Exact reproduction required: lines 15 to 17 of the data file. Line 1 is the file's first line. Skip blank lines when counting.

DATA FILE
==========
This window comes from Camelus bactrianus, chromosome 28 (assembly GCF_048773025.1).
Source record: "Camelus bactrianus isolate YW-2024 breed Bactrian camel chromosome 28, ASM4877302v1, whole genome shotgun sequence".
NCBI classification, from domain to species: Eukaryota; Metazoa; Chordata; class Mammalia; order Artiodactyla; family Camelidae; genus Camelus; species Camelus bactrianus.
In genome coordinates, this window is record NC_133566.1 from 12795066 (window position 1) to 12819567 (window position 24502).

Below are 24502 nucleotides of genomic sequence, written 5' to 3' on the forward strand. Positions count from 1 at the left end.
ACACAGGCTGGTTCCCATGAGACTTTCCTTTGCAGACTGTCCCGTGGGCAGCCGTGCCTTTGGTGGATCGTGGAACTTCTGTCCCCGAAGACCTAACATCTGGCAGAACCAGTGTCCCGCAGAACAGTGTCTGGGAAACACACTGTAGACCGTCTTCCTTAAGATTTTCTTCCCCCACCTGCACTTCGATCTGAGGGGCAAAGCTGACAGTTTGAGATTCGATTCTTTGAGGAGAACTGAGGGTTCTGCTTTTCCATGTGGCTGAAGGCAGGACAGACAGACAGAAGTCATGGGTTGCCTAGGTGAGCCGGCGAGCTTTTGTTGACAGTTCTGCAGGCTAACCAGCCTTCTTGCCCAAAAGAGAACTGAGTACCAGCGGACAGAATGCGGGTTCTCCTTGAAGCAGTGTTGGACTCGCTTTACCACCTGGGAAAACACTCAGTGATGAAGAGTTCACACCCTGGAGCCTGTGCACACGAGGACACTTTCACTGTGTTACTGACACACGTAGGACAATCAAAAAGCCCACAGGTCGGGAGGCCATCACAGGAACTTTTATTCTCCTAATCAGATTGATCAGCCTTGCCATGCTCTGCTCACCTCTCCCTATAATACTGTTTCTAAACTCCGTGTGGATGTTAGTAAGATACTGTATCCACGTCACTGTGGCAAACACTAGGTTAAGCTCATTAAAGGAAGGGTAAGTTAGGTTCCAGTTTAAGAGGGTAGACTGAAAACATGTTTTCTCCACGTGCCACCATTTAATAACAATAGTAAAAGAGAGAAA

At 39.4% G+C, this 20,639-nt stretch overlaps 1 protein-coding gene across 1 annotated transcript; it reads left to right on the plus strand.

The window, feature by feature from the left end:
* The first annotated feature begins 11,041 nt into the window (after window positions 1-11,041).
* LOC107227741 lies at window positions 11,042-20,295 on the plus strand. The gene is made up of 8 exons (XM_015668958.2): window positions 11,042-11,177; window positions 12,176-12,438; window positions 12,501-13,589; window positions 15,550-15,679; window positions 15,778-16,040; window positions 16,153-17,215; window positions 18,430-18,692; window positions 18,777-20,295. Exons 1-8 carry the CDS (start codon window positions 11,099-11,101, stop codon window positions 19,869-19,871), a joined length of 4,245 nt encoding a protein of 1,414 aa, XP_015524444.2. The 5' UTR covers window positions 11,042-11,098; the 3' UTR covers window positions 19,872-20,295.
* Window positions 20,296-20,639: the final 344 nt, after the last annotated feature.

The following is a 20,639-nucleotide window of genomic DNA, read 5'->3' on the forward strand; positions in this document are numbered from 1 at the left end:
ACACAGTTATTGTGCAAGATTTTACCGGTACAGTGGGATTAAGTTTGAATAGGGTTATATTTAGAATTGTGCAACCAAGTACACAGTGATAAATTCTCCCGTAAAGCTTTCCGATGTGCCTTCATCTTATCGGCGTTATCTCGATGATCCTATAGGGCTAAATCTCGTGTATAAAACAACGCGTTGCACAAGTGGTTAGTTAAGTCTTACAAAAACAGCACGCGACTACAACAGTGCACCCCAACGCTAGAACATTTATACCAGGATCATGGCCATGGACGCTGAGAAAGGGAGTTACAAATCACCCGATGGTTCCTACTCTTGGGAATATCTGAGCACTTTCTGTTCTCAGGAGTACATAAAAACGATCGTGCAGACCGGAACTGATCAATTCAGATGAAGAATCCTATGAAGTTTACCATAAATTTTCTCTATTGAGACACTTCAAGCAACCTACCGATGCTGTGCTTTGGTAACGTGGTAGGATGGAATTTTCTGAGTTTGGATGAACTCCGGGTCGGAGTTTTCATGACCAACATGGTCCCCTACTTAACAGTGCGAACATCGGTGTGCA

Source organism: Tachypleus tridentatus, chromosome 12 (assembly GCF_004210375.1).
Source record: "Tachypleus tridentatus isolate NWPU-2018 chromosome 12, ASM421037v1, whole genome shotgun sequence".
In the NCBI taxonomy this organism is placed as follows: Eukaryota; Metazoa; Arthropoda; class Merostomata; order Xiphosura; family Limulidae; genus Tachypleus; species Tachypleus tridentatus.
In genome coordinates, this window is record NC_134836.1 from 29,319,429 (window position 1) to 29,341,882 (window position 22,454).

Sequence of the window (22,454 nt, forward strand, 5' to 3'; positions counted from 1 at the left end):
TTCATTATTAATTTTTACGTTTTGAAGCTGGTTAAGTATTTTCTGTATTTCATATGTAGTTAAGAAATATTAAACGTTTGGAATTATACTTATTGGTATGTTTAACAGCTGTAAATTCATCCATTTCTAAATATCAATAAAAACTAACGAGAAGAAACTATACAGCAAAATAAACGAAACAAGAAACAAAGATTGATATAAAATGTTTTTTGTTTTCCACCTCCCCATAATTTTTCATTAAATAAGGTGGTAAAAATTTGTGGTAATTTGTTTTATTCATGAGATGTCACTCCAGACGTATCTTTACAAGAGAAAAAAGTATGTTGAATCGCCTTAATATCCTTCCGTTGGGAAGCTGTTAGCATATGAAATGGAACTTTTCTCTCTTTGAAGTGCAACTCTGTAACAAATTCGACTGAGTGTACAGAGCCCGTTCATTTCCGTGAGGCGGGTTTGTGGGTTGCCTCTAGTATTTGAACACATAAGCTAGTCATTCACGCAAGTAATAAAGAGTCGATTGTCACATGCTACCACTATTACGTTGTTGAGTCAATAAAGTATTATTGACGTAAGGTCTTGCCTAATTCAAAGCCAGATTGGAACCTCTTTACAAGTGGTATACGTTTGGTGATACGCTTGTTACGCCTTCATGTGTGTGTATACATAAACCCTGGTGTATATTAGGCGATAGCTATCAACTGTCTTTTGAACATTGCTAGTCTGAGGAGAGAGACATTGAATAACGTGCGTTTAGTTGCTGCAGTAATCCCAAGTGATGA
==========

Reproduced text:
Source record: "Tachypleus tridentatus isolate NWPU-2018 chromosome 12, ASM421037v1, whole genome shotgun sequence".
In the NCBI taxonomy this organism is placed as follows: Eukaryota; Metazoa; Arthropoda; class Merostomata; order Xiphosura; family Limulidae; genus Tachypleus; species Tachypleus tridentatus.
In genome coordinates, this window is record NC_134836.1 from 29,319,429 (window position 1) to 29,341,882 (window position 22,454).